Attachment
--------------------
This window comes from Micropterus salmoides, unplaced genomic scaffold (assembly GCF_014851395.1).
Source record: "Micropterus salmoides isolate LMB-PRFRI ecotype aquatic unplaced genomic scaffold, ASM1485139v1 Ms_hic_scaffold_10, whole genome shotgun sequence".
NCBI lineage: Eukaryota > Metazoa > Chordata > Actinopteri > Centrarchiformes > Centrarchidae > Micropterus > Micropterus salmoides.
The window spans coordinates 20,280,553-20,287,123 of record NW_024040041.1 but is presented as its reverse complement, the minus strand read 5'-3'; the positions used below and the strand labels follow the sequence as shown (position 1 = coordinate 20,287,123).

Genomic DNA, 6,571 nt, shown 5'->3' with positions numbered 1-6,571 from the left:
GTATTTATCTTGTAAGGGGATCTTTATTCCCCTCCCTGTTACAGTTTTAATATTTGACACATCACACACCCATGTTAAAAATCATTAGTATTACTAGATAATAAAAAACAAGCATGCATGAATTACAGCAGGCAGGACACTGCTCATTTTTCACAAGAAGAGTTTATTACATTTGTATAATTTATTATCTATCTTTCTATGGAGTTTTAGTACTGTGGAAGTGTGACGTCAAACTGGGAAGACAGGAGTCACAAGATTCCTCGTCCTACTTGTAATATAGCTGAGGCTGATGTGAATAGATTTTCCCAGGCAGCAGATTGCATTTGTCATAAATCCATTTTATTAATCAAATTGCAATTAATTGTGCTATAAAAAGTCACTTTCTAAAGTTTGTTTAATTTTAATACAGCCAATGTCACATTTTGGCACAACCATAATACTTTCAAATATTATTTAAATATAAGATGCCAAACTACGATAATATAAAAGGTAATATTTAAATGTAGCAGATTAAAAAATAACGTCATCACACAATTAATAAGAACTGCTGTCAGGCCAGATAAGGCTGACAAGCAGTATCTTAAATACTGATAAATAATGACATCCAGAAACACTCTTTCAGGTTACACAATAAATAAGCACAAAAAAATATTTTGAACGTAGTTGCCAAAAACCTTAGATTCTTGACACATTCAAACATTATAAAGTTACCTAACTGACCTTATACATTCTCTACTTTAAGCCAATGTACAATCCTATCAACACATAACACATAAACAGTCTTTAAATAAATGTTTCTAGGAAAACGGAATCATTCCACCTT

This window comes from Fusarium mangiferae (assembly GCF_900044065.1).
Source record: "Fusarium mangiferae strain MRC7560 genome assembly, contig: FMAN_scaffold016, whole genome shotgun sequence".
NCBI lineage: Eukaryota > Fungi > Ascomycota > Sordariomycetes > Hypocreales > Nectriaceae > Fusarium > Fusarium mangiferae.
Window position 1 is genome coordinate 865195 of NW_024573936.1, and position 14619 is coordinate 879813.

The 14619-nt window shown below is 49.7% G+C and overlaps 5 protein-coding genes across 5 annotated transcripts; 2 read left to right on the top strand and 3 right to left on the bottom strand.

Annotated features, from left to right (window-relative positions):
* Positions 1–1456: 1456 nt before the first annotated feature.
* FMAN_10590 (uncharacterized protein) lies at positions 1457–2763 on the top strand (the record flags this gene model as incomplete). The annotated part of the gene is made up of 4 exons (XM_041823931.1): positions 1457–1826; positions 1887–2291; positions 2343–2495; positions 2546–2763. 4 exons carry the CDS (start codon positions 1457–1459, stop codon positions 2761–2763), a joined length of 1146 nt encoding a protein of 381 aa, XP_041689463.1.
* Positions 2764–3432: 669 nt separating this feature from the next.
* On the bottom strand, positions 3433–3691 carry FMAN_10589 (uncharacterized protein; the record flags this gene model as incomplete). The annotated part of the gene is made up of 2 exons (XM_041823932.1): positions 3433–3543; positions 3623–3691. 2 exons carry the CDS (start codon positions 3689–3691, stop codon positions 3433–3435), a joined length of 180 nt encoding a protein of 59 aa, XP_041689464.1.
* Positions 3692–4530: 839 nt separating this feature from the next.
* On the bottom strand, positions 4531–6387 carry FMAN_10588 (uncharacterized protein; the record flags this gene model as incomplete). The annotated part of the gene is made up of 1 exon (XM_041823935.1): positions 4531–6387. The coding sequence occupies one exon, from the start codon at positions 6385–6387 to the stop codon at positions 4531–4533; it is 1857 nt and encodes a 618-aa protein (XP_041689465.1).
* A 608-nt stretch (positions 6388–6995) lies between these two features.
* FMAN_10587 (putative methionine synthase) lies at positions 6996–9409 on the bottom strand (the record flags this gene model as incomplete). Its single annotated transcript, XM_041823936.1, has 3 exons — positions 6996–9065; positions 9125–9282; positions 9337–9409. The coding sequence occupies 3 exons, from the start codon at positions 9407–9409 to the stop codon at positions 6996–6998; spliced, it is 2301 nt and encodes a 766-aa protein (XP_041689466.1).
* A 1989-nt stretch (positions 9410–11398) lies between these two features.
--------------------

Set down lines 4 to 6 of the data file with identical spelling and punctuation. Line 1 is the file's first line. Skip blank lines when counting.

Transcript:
The window spans coordinates 20,280,553-20,287,123 of record NW_024040041.1 but is presented as its reverse complement, the minus strand read 5'-3'; the positions used below and the strand labels follow the sequence as shown (position 1 = coordinate 20,287,123).

Genomic DNA, 6,571 nt, shown 5'->3' with positions numbered 1-6,571 from the left:
GTATTTATCTTGTAAGGGGATCTTTATTCCCCTCCCTGTTACAGTTTTAATATTTGACACATCACACACCCATGTTAAAAATCATTAGTATTACTAGATAATAAAAAACAAGCATGCATGAATTACAGCAGGCAGGACACTGCTCATTTTTCACAAGAAGAGTTTATTACATTTGTATAATTTATTATCTATCTTTCTATGGAGTTTTAGTACTGTGGAAGTGTGACGTCAAACTGGGAAGACAGGAGTCACAAGATTCCTCGTCCTACTTGTAATATAGCTGAGGCTGATGTGAATAGATTTTCCCAGGCAGCAGATTGCATTTGTCATAAATCCATTTTATTAATCAAATTGCAATTAATTGTGCTATAAAAAGTCACTTTCTAAAGTTTGTTTAATTTTAATACAGCCAATGTCACATTTTGGCACAACCATAATACTTTCAAATATTATTTAAATATAAGATGCCAAACTACGATAATATAAAAGGTAATATTTAAATGTAGCAGATTAAAAAATAACGTCATCACACAATTAATAAGAACTGCTGTCAGGCCAGATAAGGCTGACAAGCAGTATCTTAAATACTGATAAATAATGACATCCAGAAACACTCTTTCAGGTTACACAATAAATAAGCACAAAAAAATATTTTGAACGTAGTTGCCAAAAACCTTAGATTCTTGACACATTCAAACATTATAAAGTTACCTAACTGACCTTATACATTCTCTACTTTAAGCCAATGTACAATCCTATCAACACATAACACATAAACAGTCTTTAAATAAATGTTTCTAGGAAAACGGAATCATTCCACCTT